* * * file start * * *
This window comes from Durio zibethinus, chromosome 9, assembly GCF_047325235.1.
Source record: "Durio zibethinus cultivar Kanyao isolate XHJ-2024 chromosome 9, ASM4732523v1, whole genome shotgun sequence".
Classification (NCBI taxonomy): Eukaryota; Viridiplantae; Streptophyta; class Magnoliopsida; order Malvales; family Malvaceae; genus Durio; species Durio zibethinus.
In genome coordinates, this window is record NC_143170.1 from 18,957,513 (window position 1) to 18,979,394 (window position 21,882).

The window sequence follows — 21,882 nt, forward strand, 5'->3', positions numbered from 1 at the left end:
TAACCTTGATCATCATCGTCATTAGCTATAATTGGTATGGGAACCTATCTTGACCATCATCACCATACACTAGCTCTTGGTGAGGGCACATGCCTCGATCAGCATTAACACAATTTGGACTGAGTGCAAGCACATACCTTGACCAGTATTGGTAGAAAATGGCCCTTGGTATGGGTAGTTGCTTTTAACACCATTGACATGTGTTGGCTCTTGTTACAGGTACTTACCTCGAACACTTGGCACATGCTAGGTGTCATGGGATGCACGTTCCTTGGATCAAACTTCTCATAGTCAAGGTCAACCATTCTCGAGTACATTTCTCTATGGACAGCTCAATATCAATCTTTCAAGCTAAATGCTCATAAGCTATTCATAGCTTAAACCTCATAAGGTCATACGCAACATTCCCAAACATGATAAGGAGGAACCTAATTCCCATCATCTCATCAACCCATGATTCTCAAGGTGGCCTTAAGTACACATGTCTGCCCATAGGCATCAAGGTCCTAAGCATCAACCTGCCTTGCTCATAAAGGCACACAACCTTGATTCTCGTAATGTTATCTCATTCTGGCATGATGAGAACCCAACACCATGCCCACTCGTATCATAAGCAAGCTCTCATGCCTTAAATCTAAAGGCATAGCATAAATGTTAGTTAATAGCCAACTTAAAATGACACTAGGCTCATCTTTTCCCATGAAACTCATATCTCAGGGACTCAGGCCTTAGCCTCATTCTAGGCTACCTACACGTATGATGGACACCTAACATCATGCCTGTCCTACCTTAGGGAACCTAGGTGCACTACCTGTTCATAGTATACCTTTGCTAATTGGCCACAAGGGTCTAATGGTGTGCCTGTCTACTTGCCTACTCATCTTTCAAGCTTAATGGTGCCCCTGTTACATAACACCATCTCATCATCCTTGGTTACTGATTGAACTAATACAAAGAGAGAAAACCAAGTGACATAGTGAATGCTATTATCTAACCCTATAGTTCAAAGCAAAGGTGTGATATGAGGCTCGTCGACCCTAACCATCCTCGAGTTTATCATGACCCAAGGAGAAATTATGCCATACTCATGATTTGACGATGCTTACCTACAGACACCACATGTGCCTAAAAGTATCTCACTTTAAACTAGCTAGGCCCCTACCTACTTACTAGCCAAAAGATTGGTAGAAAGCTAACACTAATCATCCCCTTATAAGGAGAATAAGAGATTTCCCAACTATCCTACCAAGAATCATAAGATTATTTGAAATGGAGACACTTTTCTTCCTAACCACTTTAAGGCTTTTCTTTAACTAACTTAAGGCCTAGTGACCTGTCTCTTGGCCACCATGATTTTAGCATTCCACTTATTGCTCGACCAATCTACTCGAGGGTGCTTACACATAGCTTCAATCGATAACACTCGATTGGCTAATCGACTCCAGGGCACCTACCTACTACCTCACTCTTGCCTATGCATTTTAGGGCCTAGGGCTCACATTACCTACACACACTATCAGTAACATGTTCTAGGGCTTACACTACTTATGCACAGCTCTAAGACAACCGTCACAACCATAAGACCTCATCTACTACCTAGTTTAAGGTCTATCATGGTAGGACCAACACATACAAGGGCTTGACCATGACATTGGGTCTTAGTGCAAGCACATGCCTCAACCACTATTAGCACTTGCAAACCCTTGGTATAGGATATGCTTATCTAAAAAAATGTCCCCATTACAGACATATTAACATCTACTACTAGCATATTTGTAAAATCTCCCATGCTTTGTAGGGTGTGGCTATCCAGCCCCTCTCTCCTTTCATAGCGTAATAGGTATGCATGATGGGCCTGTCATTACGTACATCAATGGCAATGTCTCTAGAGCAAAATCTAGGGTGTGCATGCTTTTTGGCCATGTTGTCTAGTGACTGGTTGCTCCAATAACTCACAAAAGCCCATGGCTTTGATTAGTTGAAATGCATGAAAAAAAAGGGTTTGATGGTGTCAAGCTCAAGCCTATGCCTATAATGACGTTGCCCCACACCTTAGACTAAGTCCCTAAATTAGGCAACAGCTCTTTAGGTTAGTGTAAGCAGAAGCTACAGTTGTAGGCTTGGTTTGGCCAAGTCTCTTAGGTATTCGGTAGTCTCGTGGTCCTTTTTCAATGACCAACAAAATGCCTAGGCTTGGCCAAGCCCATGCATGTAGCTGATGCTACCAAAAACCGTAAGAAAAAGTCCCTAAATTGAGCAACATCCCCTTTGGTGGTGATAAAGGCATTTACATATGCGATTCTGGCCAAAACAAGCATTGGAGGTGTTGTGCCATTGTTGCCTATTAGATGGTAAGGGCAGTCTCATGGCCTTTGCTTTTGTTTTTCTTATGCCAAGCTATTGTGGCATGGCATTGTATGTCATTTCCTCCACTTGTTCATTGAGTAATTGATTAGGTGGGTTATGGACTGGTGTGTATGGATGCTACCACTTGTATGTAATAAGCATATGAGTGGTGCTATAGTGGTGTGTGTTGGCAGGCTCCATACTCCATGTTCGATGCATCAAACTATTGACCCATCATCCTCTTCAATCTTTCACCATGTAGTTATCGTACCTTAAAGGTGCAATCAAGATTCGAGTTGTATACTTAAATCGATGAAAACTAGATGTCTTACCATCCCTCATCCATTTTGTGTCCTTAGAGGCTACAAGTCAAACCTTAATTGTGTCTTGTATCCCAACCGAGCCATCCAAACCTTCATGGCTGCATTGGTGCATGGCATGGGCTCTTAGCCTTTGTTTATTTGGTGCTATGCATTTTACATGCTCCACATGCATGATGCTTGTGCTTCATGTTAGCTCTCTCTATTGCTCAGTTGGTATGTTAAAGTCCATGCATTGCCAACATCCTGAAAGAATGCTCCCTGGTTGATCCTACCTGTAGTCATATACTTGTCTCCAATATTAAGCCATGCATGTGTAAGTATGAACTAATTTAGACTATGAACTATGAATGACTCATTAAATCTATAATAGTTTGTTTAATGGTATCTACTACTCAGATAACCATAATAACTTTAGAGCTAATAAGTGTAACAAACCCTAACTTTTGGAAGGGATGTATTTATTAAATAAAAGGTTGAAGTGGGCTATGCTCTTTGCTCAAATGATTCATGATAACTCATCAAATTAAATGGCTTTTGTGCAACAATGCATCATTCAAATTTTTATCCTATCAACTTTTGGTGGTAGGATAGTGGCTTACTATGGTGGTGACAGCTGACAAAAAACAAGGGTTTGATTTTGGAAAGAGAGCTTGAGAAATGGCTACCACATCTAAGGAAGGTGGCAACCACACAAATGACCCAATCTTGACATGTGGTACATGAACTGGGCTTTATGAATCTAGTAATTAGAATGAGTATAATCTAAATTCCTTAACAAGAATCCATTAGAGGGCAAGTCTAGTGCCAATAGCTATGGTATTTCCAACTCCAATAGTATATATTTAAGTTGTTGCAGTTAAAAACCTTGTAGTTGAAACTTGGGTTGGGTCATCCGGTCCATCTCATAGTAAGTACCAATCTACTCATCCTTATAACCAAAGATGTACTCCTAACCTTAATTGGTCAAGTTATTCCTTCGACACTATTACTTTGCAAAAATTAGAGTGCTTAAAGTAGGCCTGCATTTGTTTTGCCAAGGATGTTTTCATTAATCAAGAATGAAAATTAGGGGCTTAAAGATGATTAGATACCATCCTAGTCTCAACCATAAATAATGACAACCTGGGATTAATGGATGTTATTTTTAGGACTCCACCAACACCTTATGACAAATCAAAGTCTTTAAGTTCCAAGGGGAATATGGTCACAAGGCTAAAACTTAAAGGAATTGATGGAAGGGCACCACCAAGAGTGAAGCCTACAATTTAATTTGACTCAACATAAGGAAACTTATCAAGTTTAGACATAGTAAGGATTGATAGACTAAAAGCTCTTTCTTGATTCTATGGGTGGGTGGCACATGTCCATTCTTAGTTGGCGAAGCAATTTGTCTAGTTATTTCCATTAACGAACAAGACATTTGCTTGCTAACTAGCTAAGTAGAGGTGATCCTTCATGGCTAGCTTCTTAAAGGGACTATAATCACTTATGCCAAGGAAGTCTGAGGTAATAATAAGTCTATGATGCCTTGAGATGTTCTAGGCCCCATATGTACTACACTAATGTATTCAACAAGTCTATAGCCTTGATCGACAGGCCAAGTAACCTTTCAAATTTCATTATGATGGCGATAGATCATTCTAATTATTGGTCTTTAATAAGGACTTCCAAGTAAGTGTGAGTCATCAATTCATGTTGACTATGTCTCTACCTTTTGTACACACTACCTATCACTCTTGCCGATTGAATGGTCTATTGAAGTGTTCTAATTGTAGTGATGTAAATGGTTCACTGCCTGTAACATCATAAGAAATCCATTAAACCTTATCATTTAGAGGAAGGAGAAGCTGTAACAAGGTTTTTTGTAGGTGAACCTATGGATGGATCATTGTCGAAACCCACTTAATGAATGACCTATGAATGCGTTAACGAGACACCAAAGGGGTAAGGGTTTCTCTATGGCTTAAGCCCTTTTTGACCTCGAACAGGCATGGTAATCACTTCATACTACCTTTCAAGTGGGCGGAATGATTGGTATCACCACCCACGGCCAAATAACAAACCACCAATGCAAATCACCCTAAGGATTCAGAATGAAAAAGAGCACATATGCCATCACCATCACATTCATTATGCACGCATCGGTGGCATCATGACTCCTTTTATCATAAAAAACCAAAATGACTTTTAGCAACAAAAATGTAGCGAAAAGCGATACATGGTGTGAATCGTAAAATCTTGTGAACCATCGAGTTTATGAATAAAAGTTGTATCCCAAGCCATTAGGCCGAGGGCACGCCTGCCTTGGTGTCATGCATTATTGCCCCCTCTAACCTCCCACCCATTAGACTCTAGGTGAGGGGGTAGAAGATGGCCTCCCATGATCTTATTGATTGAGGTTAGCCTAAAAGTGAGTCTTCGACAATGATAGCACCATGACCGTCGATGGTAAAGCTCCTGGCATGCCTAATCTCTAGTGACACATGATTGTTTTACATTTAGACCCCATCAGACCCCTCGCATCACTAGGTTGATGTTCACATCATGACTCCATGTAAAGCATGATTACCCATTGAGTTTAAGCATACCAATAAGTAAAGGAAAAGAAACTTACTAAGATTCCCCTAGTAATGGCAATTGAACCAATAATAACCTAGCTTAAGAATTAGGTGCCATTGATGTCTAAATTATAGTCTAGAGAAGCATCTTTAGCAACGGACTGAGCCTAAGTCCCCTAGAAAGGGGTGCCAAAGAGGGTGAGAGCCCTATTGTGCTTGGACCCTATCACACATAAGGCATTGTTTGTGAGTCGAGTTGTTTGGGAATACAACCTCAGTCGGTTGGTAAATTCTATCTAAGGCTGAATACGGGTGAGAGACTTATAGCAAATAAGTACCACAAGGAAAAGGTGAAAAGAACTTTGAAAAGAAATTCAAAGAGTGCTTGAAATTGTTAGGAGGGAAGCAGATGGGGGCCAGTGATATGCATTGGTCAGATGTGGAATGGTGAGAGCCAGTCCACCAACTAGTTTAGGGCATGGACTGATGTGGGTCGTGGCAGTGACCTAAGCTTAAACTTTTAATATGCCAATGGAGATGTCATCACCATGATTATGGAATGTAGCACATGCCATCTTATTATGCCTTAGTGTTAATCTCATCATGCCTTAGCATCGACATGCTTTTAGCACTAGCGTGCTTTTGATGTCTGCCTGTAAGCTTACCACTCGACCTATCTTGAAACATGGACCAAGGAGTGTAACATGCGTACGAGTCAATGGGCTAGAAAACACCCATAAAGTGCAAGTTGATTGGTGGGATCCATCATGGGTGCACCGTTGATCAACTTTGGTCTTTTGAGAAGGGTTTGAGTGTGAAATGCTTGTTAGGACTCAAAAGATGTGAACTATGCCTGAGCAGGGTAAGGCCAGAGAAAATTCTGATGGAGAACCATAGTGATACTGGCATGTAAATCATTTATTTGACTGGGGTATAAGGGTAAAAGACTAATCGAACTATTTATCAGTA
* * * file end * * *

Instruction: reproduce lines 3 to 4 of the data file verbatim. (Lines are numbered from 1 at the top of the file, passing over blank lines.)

Classification (NCBI taxonomy): Eukaryota; Viridiplantae; Streptophyta; class Magnoliopsida; order Malvales; family Malvaceae; genus Durio; species Durio zibethinus.
In genome coordinates, this window is record NC_143170.1 from 18,957,513 (window position 1) to 18,979,394 (window position 21,882).